White House Projects Deficit Near $300 Billion
RENEE MONTAGNE, host:
The White House announced yesterday that this year's federal deficit will be below $300 billion. That's more than $125 billion lower than predicted, and with that, the Washington spin machines got cranking.
President Bush claimed credit. Democrats accused the White House of fudging their numbers. NPR White House Correspondent David Greene reports.
DAVID GREENE reporting:
At every opportunity, President Bush likes to talk about his pledge to cut the annual budget deficit in half. But half of what?
Spokesman Tony Snow says the President is using a number from a few years ago as his baseline.
Mr. TONY SNOW (White House Press Secretary): That was back in February of 2004, when there was a projected $521 billion deficit, and so we're looking at the halfway point of that.
GREENE: Notice, Snow said projected $521 billion deficit. The actual deficit for 2004 was more than $100 billion lower. Still, President Bush came in to the East Room yesterday determined to announce that he's approaching his goal.
President GEORGE W. BUSH: Here's some hard numbers. Our original projection for this year's budget deficit was $423 billion. That was our projection; that's what we thought was going to happen. That's what we sent up to the Congress, here's what we think. Today's report from OMB tells us that this year's deficit will actually in at about $296 billion.
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GREENE: The President kept piling on the apparent good news.
President BUSH: I said we could cut the federal deficit in half by 2008 or 2009. We're now a full year ahead of schedule.
GREENE: Eugene Steuerle, who worked in the Treasury Department under President Ronald Reagan and is now a senior fellow at The Urban Institute in Washington, said Mr. Bush was probably doing a bit too much celebrating.
Mr. EUGENE STEUERLE (Senior Fellow, Urban Institute): There's the data, and then there's the spin of the data. It's very hard in any one-year change in the economy to make very broad claims one way or the other.
GREENE: STEUERLE said, yes, higher than expected tax revenues are bringing down the deficit this year. But to focus too much on that, he said, may be to ignore larger challenges, like paying for costly entitlement programs and reforming the tax code.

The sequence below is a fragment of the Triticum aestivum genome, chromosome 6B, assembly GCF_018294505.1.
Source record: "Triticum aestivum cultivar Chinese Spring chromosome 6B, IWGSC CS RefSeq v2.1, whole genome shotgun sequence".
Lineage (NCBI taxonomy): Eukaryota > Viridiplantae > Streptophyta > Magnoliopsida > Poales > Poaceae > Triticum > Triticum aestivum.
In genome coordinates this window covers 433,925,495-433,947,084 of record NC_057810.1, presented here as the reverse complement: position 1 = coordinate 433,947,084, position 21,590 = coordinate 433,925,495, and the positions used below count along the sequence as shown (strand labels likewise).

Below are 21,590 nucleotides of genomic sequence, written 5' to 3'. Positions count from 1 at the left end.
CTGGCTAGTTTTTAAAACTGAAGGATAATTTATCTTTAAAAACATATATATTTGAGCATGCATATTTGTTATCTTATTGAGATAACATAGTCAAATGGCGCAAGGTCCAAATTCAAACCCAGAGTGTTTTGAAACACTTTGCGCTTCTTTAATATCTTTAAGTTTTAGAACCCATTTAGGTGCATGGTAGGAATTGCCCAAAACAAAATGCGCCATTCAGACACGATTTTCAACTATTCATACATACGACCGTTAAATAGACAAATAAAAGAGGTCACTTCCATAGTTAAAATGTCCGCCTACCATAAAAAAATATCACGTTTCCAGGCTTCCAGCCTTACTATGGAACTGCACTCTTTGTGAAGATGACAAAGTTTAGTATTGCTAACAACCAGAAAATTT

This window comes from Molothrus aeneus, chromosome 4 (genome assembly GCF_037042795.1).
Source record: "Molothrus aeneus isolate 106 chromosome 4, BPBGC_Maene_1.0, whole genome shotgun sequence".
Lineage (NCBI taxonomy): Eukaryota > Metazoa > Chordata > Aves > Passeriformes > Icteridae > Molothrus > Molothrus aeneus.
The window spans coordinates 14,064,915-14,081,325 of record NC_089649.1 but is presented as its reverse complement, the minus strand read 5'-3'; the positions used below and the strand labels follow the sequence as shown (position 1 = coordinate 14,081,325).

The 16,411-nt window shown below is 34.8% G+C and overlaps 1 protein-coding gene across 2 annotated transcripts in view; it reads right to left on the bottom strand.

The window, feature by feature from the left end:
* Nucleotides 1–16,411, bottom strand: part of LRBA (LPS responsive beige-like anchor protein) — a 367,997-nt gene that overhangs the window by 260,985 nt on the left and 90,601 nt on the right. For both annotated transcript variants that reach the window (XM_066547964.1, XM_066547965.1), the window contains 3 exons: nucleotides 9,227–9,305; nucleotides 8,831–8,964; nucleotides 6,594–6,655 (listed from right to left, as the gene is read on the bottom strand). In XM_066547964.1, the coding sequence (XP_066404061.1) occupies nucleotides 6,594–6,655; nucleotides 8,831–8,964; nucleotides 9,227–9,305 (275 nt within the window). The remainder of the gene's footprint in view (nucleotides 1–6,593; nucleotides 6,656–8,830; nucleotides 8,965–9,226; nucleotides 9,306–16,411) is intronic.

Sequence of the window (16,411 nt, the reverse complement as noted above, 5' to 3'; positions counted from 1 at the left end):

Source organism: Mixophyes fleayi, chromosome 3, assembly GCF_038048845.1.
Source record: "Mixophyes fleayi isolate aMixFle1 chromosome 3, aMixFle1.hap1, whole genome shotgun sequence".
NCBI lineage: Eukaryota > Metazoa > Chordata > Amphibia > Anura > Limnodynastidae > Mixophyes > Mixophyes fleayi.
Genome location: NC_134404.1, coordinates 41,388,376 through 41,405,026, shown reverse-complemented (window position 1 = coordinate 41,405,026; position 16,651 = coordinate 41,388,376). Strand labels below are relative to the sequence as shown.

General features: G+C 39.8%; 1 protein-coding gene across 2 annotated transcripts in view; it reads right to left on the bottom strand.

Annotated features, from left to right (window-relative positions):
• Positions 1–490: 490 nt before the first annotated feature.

Mr. STEUERLE: It's nice that receipts are up a little bit right now; that's going to give us a tiny bit of a reprieve. Hopefully, it's not a reprieve that's just going to forestall the day when we deal with our much more serious problems.
GREENE: And he didn't blame just the president. Both parties, he said, have year after year ducked the nation's biggest economic challenges.
Democrats yesterday went into hyper drive after Mr. Bush's speech. It took 20 minutes for Democrat Senator John Kerry's office to fire off a statement to reporters. The president, Kerry said, shouldn't be happy simply because record deficits are not quite as high as his own budget office had guessed.
Democratic Senator Kent Conrad, of North Dakota, took his criticism even further.
Senator KENT CONRAD (Democrat, North Dakota): You know, earlier this year, when they came up with this deficit forecast, I said at the time in this very setting, I don't believe these deficit forecasts. I think they overestimated the deficit on the front end to claim success later on in the year. And guess what? That's exactly what they're doing now.
GREENE: White House Spokesman Tony Snow dismissed as insane the idea that the White House would adjust its estimate in this way. But such accusations are nothing new to Washington. Back before he was president, Mr. Bush had this to say about his presidential rival, Al Gore.
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President BUSH: This is a man who's got great numbers. He talks about numbers. I'm beginning to think not only did he invent the Internet, but he invented the calculator. It's fuzzy math.
GREENE: That was in the year 2000. And, by the way, the year when President Bush now says the deficit will be cut in half is 2008, his last in office.
David Greene, NPR News, the White House.
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MONTAGNE: This is NPR News. Transcript provided by NPR, Copyright NPR.